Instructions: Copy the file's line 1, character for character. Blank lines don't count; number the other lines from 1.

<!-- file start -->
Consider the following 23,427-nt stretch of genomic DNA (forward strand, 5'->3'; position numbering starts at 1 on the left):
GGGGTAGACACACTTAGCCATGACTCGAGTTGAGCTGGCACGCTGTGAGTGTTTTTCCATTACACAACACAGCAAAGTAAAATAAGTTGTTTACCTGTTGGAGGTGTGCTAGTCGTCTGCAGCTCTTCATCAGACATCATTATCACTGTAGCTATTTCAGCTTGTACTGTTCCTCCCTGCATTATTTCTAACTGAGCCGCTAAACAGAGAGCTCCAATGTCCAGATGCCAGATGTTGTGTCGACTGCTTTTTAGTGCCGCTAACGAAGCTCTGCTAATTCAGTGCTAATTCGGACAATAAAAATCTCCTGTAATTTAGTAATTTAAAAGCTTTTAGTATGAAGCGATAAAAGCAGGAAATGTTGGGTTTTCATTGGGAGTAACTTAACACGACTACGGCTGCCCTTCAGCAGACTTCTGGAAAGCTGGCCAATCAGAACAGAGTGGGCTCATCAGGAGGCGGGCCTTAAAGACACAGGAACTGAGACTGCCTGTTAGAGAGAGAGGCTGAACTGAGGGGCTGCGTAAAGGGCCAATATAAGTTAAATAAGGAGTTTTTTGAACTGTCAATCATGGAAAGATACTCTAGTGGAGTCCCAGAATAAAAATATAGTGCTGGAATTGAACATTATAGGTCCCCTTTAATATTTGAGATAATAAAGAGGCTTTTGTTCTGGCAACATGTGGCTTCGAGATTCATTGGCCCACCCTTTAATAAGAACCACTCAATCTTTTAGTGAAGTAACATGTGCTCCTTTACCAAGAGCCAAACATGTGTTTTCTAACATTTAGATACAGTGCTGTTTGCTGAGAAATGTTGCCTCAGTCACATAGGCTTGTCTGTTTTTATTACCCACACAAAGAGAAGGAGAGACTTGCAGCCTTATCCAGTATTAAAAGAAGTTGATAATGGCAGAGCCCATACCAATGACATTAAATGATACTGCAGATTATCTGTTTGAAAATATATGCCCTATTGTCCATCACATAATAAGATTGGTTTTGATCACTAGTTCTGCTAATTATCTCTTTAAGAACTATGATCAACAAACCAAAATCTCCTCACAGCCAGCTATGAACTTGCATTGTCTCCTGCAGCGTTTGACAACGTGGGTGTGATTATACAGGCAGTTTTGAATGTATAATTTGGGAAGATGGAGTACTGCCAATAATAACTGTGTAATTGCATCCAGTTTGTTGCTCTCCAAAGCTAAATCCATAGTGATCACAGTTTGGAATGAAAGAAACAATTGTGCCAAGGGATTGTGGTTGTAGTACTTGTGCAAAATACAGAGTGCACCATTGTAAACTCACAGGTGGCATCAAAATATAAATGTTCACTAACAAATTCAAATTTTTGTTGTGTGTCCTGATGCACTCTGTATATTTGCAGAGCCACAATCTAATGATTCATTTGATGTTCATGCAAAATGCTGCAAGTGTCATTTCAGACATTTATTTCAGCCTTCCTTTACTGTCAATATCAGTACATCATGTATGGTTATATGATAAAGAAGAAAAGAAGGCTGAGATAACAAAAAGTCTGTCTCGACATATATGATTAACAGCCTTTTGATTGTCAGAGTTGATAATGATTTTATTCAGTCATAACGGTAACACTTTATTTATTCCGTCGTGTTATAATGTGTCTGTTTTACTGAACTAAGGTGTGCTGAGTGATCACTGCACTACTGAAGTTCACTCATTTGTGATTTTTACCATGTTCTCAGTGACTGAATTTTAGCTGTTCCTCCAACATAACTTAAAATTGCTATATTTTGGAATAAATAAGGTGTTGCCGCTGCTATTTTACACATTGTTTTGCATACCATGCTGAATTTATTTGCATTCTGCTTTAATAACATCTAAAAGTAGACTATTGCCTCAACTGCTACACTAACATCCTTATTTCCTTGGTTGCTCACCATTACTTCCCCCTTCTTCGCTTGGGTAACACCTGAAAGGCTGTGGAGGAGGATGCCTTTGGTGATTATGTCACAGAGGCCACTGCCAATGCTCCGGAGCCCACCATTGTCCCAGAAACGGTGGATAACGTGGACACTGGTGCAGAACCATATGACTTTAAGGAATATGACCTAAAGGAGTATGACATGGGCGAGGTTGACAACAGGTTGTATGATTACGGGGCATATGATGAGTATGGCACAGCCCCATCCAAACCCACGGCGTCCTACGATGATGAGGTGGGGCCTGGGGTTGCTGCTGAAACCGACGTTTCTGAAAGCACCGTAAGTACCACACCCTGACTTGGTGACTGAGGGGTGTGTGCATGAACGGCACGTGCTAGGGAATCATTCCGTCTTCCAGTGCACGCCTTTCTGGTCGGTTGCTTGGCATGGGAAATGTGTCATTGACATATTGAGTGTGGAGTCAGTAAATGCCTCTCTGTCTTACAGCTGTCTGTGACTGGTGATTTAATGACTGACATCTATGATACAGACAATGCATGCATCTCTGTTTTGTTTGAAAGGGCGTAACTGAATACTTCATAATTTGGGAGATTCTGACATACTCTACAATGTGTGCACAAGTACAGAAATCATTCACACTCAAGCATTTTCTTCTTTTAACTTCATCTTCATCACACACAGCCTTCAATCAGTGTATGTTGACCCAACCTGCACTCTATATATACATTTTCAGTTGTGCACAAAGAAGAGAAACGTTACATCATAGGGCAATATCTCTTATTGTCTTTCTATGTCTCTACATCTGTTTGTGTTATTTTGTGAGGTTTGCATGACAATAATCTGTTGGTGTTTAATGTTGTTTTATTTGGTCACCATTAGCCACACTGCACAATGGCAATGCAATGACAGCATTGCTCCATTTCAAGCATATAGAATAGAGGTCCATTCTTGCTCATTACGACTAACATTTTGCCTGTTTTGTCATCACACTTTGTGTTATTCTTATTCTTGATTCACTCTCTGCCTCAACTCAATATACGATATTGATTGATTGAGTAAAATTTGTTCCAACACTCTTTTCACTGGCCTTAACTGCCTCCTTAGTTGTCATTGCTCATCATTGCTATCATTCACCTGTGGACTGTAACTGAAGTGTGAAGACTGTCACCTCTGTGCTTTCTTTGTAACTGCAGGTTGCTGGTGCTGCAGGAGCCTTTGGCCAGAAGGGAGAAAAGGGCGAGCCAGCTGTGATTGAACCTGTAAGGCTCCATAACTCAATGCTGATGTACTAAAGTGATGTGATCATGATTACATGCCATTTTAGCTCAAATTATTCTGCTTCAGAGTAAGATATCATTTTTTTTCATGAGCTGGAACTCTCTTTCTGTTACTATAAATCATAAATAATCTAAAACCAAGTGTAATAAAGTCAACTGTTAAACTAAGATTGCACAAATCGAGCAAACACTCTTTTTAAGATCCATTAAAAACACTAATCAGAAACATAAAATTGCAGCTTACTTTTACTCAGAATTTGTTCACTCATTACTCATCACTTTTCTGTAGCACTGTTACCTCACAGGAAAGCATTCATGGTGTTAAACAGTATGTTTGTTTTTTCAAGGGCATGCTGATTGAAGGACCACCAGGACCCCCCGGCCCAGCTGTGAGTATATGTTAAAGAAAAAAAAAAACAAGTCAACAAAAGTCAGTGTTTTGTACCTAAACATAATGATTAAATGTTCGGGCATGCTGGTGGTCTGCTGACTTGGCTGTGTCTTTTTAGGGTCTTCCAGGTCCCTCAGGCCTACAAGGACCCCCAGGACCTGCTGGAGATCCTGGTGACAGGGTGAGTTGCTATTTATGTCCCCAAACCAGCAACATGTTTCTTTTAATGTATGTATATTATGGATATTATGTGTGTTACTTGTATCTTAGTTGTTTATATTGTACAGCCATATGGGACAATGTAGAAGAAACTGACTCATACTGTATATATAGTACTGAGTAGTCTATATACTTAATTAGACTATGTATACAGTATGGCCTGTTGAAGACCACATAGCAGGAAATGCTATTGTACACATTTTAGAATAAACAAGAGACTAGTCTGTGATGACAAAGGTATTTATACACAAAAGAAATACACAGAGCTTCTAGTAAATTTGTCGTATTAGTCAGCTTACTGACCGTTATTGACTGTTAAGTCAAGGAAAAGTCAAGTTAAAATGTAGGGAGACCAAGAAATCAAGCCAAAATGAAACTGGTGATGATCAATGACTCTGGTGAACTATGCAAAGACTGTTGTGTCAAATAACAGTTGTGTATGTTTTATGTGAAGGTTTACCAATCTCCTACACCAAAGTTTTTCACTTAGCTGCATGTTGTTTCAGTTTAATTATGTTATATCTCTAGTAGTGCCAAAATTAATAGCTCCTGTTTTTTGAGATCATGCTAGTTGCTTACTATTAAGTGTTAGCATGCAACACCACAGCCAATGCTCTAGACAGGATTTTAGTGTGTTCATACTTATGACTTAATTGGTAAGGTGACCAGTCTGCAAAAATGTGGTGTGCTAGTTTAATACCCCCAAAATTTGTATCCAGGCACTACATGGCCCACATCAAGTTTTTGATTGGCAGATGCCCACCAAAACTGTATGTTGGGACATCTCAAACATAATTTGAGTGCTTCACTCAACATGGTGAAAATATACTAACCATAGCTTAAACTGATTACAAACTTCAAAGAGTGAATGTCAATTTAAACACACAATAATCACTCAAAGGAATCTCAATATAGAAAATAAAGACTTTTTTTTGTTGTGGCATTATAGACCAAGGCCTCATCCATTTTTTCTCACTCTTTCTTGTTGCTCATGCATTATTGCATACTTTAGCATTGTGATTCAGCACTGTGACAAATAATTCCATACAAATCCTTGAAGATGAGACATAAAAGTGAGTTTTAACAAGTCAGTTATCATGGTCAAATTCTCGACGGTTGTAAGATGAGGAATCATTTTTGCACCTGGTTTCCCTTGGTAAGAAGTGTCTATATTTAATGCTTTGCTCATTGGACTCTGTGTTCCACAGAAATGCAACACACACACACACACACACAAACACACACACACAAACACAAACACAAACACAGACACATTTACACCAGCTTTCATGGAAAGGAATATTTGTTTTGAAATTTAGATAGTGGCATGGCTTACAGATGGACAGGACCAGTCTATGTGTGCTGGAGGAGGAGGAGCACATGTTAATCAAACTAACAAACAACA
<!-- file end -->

Consider the following 23,427-nt stretch of genomic DNA (forward strand, 5'->3'; position numbering starts at 1 on the left):